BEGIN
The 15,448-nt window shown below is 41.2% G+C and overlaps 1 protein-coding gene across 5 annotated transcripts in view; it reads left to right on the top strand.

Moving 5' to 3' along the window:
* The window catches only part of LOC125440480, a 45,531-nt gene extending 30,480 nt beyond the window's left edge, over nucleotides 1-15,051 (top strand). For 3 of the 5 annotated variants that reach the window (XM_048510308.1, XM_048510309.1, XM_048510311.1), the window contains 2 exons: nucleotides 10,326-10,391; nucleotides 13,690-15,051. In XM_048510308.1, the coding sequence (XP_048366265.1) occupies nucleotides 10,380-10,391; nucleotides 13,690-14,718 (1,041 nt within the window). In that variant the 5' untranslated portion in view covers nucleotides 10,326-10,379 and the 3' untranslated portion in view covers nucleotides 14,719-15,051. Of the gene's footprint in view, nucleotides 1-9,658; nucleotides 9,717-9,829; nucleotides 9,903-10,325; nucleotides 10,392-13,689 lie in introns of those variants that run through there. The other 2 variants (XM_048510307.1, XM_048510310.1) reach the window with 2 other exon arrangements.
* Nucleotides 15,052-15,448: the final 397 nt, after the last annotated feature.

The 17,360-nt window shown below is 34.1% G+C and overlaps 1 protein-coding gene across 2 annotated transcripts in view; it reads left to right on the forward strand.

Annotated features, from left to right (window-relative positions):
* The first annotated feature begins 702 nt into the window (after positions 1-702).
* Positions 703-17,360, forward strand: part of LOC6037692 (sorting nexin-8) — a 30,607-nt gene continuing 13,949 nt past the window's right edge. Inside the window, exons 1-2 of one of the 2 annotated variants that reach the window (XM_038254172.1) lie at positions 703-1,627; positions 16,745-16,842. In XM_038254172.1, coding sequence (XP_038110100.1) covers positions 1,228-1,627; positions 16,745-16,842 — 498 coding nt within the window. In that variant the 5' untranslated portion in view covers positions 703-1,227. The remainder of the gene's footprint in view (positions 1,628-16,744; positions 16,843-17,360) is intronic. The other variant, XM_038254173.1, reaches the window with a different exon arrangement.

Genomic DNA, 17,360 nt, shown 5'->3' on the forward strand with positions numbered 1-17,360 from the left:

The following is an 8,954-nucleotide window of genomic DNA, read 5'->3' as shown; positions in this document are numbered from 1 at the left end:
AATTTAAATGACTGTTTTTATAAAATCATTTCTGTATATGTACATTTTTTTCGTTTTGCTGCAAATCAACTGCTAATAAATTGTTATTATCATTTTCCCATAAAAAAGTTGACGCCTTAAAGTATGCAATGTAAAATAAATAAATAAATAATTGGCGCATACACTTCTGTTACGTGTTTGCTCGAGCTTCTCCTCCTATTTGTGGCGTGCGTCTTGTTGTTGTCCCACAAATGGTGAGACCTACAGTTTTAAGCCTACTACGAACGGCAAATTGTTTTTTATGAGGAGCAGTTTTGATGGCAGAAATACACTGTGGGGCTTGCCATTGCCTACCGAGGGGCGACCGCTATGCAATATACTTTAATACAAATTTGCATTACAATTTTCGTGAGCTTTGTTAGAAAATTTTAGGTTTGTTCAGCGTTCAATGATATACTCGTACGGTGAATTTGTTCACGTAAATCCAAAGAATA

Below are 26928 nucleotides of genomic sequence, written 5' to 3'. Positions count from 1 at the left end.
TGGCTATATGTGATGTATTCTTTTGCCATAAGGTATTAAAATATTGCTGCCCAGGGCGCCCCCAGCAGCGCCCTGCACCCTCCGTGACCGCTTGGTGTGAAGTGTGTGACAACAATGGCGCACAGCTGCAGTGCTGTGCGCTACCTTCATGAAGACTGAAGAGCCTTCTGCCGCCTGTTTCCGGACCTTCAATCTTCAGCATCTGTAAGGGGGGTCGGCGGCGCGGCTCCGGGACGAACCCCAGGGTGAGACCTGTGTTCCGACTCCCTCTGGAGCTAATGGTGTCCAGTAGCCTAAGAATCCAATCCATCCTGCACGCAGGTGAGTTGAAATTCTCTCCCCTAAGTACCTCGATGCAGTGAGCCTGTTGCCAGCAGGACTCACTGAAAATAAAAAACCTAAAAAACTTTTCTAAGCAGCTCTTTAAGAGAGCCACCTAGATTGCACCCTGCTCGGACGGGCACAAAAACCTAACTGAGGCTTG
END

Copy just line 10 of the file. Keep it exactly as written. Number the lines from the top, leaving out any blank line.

The following is an 8,954-nucleotide window of genomic DNA, read 5'->3' as shown; positions in this document are numbered from 1 at the left end: